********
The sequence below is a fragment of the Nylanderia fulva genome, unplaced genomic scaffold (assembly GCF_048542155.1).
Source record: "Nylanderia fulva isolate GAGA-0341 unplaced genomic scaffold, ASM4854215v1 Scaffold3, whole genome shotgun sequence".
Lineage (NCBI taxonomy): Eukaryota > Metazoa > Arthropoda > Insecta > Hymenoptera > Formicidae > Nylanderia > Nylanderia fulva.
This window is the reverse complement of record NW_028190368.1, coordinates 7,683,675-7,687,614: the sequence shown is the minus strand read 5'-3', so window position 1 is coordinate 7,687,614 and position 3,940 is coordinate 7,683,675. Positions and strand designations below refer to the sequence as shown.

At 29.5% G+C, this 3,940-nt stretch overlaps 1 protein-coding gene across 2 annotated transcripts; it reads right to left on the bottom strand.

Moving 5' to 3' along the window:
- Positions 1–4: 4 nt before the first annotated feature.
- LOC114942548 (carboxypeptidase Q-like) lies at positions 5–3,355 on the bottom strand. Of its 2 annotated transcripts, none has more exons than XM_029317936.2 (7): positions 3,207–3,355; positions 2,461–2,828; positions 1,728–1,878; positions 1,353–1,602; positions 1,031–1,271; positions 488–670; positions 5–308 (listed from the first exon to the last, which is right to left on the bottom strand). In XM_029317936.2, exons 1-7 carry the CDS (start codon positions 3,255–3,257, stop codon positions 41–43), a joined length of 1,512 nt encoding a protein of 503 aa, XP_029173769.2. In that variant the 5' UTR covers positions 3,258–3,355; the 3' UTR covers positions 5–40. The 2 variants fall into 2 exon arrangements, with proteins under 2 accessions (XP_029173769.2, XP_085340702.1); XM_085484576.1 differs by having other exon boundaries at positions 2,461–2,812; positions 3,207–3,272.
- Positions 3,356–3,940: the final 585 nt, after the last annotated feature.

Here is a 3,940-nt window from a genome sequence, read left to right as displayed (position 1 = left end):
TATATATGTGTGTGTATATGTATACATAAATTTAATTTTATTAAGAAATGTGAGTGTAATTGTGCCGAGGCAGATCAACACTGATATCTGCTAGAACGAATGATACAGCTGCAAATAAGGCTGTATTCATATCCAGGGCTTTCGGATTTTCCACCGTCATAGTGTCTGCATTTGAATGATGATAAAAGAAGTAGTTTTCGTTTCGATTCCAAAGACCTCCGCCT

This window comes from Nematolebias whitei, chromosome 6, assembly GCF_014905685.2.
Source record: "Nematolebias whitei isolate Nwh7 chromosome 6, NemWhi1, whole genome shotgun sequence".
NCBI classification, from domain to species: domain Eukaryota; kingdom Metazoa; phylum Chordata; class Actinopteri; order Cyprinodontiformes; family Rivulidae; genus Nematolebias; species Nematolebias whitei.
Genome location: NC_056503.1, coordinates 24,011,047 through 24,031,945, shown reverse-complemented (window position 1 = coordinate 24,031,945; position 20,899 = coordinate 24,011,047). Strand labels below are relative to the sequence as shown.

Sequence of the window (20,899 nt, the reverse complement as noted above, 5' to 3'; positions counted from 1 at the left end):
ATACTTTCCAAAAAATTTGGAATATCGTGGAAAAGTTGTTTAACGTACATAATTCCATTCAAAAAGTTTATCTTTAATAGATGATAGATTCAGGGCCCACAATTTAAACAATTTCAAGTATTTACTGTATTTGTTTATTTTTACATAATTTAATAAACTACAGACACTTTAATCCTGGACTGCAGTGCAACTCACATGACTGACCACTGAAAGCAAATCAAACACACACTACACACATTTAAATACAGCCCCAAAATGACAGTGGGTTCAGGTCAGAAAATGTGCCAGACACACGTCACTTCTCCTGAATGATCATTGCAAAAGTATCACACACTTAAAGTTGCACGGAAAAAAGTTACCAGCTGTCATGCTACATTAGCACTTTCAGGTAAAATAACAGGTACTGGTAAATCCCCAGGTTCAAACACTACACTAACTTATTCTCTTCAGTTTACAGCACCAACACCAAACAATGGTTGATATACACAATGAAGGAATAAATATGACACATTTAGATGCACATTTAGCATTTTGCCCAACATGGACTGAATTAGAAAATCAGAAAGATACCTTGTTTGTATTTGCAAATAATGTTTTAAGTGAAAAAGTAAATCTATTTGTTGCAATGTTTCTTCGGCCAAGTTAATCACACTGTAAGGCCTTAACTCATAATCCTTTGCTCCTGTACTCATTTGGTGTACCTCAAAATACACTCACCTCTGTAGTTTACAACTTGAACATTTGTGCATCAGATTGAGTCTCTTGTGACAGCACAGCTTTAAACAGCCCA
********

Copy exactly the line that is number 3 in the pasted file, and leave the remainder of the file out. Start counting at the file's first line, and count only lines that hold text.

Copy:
Lineage (NCBI taxonomy): Eukaryota > Metazoa > Arthropoda > Insecta > Hymenoptera > Formicidae > Nylanderia > Nylanderia fulva.